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Can gov’t ministers steal land? Wheatley suggests it’s not possible

Can gov’t ministers steal land? Wheatley suggests it’s not possible

The question of whether government ministers have been or are even capable of stealing land and apportioning it for themselves has been bandied about in hushed tones for years.

But former Minister for Natural Resources and Labour, Vincent Wheatley, attempted to quell that suspicion by dismissing it out of hand as not being possible.

During his debate contribution on the Commission of Inquiry, the Ninth District Representative said persons may not have realised this, but the only person that can possibly sign off on Crown land is a governor of the territory.

“No minister can sign on no land, no minister. And the governor don’t need the minister permission to sign on no land either,” Wheatley argued. “Unless it goes to Cabinet and then [while in] Cabinet, the minister is in there, only the governor can sign off on Crown land.”

He added: “So when ayo hear say, you hear talk about minister thiefing land and this person thiefing land, only the governor could sign off on any Crown land in this country, the governor.”

Corruption not found in COI report?

In the meantime, Wheatley blasted the COI report for not definitively coming to any conclusion on whether corruption in the form of bribery has been found within the BVI government.

Reading from the report, Wheatley said, “the evidence is such that it would be very difficult, if not impossible for any impartial person to conclude anything other than there is information that such dishonesty may have taken place in the BVI in recent years.”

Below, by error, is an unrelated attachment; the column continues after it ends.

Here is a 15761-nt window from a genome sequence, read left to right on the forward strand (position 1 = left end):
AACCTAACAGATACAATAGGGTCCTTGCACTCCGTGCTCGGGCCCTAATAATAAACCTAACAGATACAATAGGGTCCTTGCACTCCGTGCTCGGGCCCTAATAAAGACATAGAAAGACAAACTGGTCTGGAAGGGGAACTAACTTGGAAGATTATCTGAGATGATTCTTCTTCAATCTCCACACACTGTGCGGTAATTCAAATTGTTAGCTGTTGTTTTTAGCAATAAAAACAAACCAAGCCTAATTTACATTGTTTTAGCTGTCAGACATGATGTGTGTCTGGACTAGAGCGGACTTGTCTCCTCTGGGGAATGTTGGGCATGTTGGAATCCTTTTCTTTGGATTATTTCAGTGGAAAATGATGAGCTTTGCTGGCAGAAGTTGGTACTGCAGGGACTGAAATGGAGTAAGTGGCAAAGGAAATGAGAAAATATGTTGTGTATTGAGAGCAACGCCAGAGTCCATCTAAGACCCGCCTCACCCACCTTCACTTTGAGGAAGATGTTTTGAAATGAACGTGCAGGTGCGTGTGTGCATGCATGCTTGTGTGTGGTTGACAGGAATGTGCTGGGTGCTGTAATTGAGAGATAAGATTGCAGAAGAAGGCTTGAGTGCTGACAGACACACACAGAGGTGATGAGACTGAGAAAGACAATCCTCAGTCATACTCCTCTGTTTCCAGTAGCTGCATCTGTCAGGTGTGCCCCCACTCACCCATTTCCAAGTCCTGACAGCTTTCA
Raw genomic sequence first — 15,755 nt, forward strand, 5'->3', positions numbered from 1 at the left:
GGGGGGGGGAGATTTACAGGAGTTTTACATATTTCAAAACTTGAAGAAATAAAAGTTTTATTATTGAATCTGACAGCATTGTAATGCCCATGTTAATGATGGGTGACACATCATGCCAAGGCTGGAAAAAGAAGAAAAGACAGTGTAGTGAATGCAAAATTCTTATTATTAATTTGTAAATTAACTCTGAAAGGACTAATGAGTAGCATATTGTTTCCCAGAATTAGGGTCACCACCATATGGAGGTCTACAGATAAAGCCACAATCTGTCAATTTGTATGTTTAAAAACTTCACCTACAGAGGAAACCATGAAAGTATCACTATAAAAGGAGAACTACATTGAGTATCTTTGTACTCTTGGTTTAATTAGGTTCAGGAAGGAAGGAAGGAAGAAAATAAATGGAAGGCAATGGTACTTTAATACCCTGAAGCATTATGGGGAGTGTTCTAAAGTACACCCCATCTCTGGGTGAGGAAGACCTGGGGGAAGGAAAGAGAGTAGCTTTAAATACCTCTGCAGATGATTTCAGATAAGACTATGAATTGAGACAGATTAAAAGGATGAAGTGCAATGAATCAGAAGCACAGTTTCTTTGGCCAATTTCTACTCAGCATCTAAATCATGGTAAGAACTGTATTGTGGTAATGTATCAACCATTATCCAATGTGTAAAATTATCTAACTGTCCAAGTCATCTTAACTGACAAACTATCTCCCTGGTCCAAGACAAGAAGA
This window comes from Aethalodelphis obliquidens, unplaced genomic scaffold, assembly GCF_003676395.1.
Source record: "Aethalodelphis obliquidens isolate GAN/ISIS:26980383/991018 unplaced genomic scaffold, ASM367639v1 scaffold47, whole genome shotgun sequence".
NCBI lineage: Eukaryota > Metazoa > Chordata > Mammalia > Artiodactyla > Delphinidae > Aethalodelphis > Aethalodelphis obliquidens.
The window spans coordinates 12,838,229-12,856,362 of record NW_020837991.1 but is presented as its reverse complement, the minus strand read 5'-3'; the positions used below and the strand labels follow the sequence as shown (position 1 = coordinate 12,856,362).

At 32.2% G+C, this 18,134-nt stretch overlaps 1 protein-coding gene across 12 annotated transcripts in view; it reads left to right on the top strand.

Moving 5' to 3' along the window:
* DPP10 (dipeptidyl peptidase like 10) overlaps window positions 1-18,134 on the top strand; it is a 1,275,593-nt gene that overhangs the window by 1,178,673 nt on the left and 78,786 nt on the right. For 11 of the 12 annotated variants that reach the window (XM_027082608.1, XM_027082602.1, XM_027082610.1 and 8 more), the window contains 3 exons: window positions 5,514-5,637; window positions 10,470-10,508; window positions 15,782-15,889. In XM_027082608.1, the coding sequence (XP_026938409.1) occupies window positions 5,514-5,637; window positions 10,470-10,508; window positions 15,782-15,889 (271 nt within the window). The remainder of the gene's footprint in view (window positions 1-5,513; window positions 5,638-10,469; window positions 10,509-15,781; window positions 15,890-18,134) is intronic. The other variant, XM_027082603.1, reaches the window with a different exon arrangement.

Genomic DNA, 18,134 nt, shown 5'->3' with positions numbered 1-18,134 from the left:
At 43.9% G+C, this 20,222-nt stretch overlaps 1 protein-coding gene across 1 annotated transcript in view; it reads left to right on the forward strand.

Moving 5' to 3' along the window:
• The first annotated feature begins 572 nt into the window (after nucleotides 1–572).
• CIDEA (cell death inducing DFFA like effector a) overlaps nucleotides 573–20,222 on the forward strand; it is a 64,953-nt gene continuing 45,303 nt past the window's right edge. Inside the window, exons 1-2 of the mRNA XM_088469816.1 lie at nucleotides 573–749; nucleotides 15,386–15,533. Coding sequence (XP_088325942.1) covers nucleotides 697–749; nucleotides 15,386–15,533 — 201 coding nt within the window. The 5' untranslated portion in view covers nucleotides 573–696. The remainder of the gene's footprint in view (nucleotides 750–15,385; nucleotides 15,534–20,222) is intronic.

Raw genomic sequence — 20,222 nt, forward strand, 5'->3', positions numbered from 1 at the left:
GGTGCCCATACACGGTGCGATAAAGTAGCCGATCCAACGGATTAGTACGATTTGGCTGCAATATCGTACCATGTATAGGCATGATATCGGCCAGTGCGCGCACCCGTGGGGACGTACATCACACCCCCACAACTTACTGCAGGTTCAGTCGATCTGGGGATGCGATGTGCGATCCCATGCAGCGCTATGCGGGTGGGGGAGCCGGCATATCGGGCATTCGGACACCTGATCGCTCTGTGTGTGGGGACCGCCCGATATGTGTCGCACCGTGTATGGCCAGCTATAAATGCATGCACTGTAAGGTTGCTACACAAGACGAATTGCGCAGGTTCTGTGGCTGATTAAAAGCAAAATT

This statement was a quote from Sir Gary Hickinbottom, the Commissioner who helmed the COI and issued the report.

He questioned Sir Gary’s statement about it not being necessary for him to make findings in relation to corruption in the form of direct personal bribery, given that the overwhelming picture of the principles of good governance were being ignored and worse.

In the report, Sir Gary said it would be frankly surprising if there were no such corruption.

Wheatley suggested however, that the conclusions arrived at in the report were similar to gossip and hearsay and noted that the BVI was blasted for its perceived corruption in various media across the world.

Somebody got fooled

“You have evidence of information. What is evidence of information?” Wheatley questioned.

Wheatley then suggested that someone was fooled; possibly in the production of the COI report.

“Evidence? You either have information or you don’t have information? Evidence of information? Well, I have evidence somebody get fooled. I have evidence somebody got paid and ain’t question what they got paid for,” he added.


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